Easy No Bake Cheesecake recipe

I have grown to really enjoy cheesecake as an adult. I didn’t like it as a child, but it’s definitely one of my favorite desserts as an adult. I love the tanginess of cream cheese, whether it be in a cheesecake or a cream cheese frosting on top of a cupcake or even just as a bagel spread for breakfast or snack.

Baked cheesecake, while a lovely thing to eat, can be very difficult to get just right at home, though. I have a recipe from my mom that I’ve made before, but it’s so finicky that I wanted to find a no-bake version (plus, I don’t have any spring-form pans, and they’re a must for cheesecake baking). This is now my go-to cheesecake recipe. It’s always a hit, no matter who I serve it to.

No-Bake Cheesecake

A 9- or 10-inch graham cracker crust (store bought or homemade)
1 cup whipping cream
2 8-ounce blocks of cream cheese, softened
2 tbsp sugar, divided
1 tbsp lemon juice (orange juice works well too)

Pour the whipping cream into the bowl of an electric mixer and whip on high speed until soft peaks form. Add 1 tablespoon sugar and mix until the cream is lightly sweetened and the sugar is no longer grainy. Gently scoop the whipped cream into a small bowl and set aside.

In the same mixing bowl (you don’t have to wash it yet), whip the cream cheese, lemon juice, and remaining tablespoon sugar until well combined and smooth.

Gently fold (not mix) the whipped cream into the cream cheese mixture. You want to be careful here so you don’t knock the air out of your whipped cream. When the two mixtures are fully combined, gently pour the new mixture into the graham cracker crust. Cover and refrigerate for at least one hour. Keep refrigerated for up to 4-5 days.

Optional: serve with a fruit topping. Strawberry is always a hit in our house.

See? Much easier than a baked cheesecake!

Blessings,

History Comes Alive with Figures in Motion (review)

Disclosure: I received this complimentary product through the Homeschool Review Crew.

My third grader and I are learning about early American history this year, using a variety of living books for his curriculum. Since it’s mostly just a lot of reading, I was excited to see Figures in Motion come up as a review option through the Crew – it was the perfect opportunity to add something “fun” to the reading. (He likes to listen to me read; we snuggle up and read and he never, ever complains – and I rather like the 8-year-old snuggles too. But even so.) The Famous Figures of the American Revolution book was the perfect supplement for our reading!

Figures in Motion is kind of like paper dolls, but instead of dressing static images of people, students create movable “puppets.” Each page of the book has the famous figure divided up into multiple parts (body, arms, and legs – the limbs are usually 2 pieces each). For each figure, there is a page that is pre-colored and one that is just line art for students to color themselves. You cut out each piece and then attach them together using brads. The result is an historical figure that is a moveable plaything! It really is a fun product that adds a lot to a history lesson.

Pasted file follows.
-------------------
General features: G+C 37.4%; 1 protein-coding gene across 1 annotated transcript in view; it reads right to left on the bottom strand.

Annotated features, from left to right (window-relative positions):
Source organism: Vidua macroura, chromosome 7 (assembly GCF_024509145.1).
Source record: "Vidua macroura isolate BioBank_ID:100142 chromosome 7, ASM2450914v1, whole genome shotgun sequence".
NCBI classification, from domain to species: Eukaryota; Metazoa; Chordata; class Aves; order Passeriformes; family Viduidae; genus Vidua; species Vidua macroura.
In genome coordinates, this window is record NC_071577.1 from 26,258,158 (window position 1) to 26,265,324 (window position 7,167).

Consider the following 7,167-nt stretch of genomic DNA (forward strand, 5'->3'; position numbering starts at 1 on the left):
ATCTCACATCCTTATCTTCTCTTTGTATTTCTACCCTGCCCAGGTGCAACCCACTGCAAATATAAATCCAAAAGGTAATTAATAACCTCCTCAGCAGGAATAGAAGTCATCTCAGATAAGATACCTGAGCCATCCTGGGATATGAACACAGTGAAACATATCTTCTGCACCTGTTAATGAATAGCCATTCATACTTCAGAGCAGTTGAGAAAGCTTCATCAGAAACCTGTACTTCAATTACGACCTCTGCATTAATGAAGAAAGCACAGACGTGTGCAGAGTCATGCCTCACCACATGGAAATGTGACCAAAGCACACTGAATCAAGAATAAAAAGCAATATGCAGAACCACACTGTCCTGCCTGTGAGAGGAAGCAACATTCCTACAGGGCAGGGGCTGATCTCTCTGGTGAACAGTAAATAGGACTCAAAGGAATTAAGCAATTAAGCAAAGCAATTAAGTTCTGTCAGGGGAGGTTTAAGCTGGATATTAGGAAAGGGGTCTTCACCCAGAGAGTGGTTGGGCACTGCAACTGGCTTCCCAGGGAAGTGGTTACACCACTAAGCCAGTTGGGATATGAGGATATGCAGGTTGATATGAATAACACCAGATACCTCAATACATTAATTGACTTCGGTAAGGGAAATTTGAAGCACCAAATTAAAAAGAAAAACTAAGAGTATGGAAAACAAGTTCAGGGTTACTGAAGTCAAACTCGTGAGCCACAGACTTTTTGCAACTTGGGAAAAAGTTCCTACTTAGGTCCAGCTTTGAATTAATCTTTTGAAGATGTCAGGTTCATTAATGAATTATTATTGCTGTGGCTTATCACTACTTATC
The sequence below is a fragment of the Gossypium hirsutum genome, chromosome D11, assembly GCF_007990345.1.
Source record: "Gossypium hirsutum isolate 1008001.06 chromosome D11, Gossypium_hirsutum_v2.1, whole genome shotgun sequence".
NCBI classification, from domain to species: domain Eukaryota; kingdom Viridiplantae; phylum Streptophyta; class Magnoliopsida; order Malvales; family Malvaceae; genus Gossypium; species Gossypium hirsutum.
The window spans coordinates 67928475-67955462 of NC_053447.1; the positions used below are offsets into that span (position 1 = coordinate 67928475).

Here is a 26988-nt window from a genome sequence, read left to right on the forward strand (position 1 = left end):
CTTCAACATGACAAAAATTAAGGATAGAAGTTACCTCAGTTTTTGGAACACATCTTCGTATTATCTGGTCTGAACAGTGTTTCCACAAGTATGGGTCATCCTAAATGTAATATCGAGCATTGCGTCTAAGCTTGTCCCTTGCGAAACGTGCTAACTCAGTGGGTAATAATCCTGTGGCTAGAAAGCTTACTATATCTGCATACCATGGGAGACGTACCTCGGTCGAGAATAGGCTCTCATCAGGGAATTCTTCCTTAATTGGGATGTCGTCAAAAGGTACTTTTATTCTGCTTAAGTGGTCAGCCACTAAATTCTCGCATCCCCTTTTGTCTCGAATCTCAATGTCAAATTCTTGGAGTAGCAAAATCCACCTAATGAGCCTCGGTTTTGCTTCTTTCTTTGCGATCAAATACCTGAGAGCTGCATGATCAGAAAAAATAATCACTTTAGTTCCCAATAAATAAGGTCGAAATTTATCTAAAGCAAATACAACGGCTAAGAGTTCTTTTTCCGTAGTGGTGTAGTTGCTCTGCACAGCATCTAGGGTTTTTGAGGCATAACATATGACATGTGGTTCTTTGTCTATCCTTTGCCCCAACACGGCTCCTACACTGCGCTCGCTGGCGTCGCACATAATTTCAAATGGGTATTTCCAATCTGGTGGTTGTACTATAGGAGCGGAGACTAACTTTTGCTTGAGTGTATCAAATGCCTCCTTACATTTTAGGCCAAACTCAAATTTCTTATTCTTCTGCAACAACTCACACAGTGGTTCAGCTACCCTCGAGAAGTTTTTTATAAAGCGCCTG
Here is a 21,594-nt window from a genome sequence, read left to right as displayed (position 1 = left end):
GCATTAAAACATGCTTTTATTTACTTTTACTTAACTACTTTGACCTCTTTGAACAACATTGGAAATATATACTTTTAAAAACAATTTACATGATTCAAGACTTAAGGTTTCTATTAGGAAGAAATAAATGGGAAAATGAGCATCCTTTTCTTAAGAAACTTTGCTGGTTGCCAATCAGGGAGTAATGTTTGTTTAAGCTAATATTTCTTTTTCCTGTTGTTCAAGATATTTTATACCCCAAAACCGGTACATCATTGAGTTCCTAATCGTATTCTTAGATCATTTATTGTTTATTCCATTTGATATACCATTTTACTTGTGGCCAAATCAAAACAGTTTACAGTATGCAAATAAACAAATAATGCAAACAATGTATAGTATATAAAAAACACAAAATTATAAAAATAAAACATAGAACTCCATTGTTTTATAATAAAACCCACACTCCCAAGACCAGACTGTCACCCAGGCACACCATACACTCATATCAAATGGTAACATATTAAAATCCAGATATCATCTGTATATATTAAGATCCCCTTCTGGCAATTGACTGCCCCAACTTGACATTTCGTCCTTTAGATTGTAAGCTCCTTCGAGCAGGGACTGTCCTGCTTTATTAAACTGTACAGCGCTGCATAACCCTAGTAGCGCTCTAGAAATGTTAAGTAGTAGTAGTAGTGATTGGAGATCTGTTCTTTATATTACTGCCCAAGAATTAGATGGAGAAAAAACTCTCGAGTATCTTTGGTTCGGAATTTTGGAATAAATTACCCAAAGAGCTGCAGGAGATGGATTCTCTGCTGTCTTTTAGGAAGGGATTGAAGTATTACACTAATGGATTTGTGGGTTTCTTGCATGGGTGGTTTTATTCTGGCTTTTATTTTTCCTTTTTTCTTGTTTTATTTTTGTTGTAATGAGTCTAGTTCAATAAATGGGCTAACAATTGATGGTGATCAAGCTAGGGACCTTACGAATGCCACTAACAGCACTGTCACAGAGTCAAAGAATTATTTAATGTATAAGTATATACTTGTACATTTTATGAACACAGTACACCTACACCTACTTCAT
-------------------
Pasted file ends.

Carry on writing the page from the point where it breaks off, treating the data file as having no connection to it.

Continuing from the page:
The paper in the books is very high quality – more card stock than paper, really. There aren’t “instructions” per se, but it was super easy to understand what needed to happen. On the back of each piece, there is a letter and the word “front” or “back.” Simply line up the letters, determine whether a specific piece needs to go in front of or behind the matching letter, and join with a brad. The result of such a simple product is amazing!

Our current history book is a biography of Benjamin Franklin, so I had both of the younger boys (excluding the baby) create a puppet of him. Grasshopper (8, and the official recipient of the history lessons) opted for the colored version, which left the white version for Dragonfly (5). I will say that I think 5 is a little too young for this product. He had a pretty difficult time coloring the page to his (admittedly high) standards. There were a lot of tears, and I didn’t even have him cut out the pieces himself!

In addition to the book itself, you need some mini brads to create the puppets (regular sized ones would work, but your puppets wouldn’t look quite as polished). A hole punch is also useful, but not strictly necessary – the brads can push through the card stock reasonably easily. Both of these tools are available from Figures in Motion, in addition to a wide variety of puppet books.

Included at the beginning of the book is also a short (1-2 paragraph) biography of each figure, so if you wanted to use this as a quick project rather than a supplement to another curriculum, you can still get some learning in there.

We had a really fun time working with Figures in Motion, and I will definitely be pulling this book out again and again as we learn more about the main players in the American Revolution over the rest of the school year!

Be sure to check out the other reviews from the Homeschool Review Crew; many of the Figures in Motion books are represented there, not just the American Revolution one.